52. 52. Austriaco NR, Guarente LP. Changes of Telomere Length Cause Reciprocal Changes in the Lifespan of Mother Cells in Saccharomyces Cerevisiae. Proceedings of the National Academy of Sciences. 1997;94(18):9768–9772. pmid:9275199
  53. 53. Postnikoff SD, Johnson JE, Tyler JK. The Integrated Stress Response in Budding Yeast Lifespan Extension. Microbial Cell. 2017;4(11):368. pmid:29167799
  54. 54. Shimasaki T, Ohtsuka H, Naito C, Azuma K, Tenno T, Hiroaki H, et al. Ecl1 Is a Zinc-Binding Protein Involved in the Zinc-Limitation-Dependent Extension of Chronological Life Span in Fission Yeast. Molecular Genetics and Genomics. 2017;292(2):475–481. pmid:28160081
  55. 55. Huang DW, Sherman BT, Lempicki RA. Systematic and Integrative Analysis of Large Gene Lists Using DAVID Bioinformatics Resources. Nature Protocols. 2009;4(1):44.
  56. 56. Huang DW, Sherman BT, Lempicki RA. Bioinformatics Enrichment Tools: Paths toward the Comprehensive Functional Analysis of Large Gene Lists. Nucleic Acids Research. 2009;37(1):1–13.
  57. 57. Kanehisa M, Goto S. KEGG: Kyoto Encyclopedia of Genes and Genomes. Nucleic Acids Research. 2000;28(1):27–30. pmid:10592173
  58. 58. Finley D, Ulrich HD, Sommer T, Kaiser P. The Ubiquitin–Proteasome System of Saccharomyces Cerevisiae. Genetics. 2012;192(2):319–360. pmid:23028185
  59. 59. Kaeberlein M, McVey M, Guarente L. The SIR2/3/4 Complex and SIR2 Alone Promote Longevity in Saccharomyces Cerevisiae by Two Different Mechanisms. Genes & Development. 1999;13(19):2570–2580. pmid:10521401
  60. 60. Sarnoski EA, Song R, Ertekin E, Koonce N, Acar M. Fundamental Characteristics of Single-Cell Aging in Diploid Yeast. iScience. 2018;7:96–109. pmid:30267689
  61. 61. Kuhn M, Weston S, Williams A, Keefer C, Engelhardt A, Cooper T, et al. Caret: Classification and Regression Training; 2019.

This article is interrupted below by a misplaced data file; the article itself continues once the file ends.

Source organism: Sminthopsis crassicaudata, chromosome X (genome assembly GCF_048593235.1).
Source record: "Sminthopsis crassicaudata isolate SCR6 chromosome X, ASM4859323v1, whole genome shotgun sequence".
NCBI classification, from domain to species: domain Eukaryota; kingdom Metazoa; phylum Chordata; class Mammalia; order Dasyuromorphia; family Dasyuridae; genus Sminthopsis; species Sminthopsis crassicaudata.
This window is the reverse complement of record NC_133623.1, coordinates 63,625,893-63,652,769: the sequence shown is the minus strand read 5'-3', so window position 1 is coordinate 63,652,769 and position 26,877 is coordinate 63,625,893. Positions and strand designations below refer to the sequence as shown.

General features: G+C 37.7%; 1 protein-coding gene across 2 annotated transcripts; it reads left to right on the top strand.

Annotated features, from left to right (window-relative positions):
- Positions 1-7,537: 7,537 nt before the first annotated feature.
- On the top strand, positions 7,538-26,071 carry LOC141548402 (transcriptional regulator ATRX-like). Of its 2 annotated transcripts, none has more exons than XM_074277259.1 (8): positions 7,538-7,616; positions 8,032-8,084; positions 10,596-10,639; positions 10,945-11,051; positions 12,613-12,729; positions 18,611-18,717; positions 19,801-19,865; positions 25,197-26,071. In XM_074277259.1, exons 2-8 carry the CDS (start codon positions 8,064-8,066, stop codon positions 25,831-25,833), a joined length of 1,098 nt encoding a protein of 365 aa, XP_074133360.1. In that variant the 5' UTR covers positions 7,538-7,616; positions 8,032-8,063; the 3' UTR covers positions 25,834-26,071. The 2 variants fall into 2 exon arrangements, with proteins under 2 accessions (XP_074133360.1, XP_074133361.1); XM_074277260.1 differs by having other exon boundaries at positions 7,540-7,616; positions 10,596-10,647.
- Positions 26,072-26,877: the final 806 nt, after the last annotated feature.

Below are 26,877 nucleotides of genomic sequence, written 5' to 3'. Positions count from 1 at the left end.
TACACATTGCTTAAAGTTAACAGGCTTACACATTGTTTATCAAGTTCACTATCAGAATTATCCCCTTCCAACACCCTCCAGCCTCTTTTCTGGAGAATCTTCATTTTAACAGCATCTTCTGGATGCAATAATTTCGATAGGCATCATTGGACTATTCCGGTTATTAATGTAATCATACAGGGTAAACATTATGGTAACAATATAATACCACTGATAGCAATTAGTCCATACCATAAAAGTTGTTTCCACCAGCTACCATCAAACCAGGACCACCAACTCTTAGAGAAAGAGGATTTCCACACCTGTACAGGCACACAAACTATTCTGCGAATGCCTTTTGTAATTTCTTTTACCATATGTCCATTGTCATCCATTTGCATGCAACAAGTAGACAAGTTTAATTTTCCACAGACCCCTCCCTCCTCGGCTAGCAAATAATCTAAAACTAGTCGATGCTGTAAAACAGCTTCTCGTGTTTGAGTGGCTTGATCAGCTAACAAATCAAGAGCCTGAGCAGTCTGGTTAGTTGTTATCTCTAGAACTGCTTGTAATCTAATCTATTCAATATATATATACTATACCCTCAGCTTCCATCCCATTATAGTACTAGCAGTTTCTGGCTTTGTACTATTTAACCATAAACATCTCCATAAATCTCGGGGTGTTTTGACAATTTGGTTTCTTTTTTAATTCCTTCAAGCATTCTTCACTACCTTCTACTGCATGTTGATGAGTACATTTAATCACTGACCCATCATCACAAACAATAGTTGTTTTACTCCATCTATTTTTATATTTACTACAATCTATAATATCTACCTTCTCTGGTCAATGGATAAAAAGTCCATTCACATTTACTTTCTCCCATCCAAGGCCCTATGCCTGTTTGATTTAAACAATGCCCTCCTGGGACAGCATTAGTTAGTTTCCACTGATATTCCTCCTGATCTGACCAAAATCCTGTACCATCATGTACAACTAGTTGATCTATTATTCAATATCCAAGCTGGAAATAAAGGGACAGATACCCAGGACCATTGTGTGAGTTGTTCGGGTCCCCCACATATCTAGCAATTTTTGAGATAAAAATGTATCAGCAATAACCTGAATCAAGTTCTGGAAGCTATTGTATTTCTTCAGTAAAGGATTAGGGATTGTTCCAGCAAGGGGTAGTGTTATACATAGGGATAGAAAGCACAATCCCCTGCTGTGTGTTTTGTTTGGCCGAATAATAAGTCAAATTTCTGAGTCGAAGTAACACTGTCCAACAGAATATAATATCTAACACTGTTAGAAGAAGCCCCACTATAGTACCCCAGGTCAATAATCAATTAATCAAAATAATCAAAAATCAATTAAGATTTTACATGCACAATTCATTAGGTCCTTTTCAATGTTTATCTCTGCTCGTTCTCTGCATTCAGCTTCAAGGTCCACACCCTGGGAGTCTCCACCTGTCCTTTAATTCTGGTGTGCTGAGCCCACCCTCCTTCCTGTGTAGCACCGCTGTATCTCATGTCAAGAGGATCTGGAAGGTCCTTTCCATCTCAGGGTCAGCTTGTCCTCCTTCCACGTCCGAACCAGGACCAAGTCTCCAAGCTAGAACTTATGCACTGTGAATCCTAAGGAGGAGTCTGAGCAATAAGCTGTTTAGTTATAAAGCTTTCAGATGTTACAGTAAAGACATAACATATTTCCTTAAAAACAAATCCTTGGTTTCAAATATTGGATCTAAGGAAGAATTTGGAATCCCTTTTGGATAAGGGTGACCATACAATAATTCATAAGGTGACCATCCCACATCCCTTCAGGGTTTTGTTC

62. 62. Petrascheck M, Ye X, Buck LB. A High-Throughput Screen for Chemicals That Increase the Lifespan of Caenorhabditis Elegans. Annals of the New York Academy of Sciences. 2009;1170(1):698–701. pmid:19686215
  63. 63. Sarnoski EA, Liu P, Acar M. A High-Throughput Screen for Yeast Replicative Lifespan Identifies Lifespan-Extending Compounds. Cell Reports. 2017;21(9):2639–2646. pmid:29186697
  64. 64. Barardo D, Thornton D, Thoppil H, Walsh M, Sharifi S, Ferreira S, et al. The DrugAge Database of Aging-Related Drugs. Aging Cell. 2017;16(3):594–597. pmid:28299908
  65. 65. Gómez-Bombarelli R, Wei JN, Duvenaud D, Hernández-Lobato JM, Sánchez-Lengeling B, Sheberla D, et al. Automatic Chemical Design Using a Data-Driven Continuous Representation of Molecules. ACS Central Science. 2018;4(2):268–276. pmid:29532027
  66. 66. Song R, Sarnoski EA, Acar M. The Systems Biology of Single-Cell Aging. iScience. 2018;7:154–169. pmid:30267677
  67. 67. Stroustrup N, Anthony WE, Nash ZM, Gowda V, Gomez A, López-Moyado IF, et al. The Temporal Scaling of Caenorhabditis Elegans Ageing. Nature. 2016;530(7588):103–107. pmid:26814965
  68. 68. Liu P, Acar M. The Generational Scalability of Single-Cell Replicative Aging. Science Advances. 2018;4(1):eaao4666. pmid:29399632
  69. 69. Gelman A. Scaling Regression Inputs by Dividing by Two Standard Deviations. Statistics in Medicine. 2008;27(15):2865–2873. pmid:17960576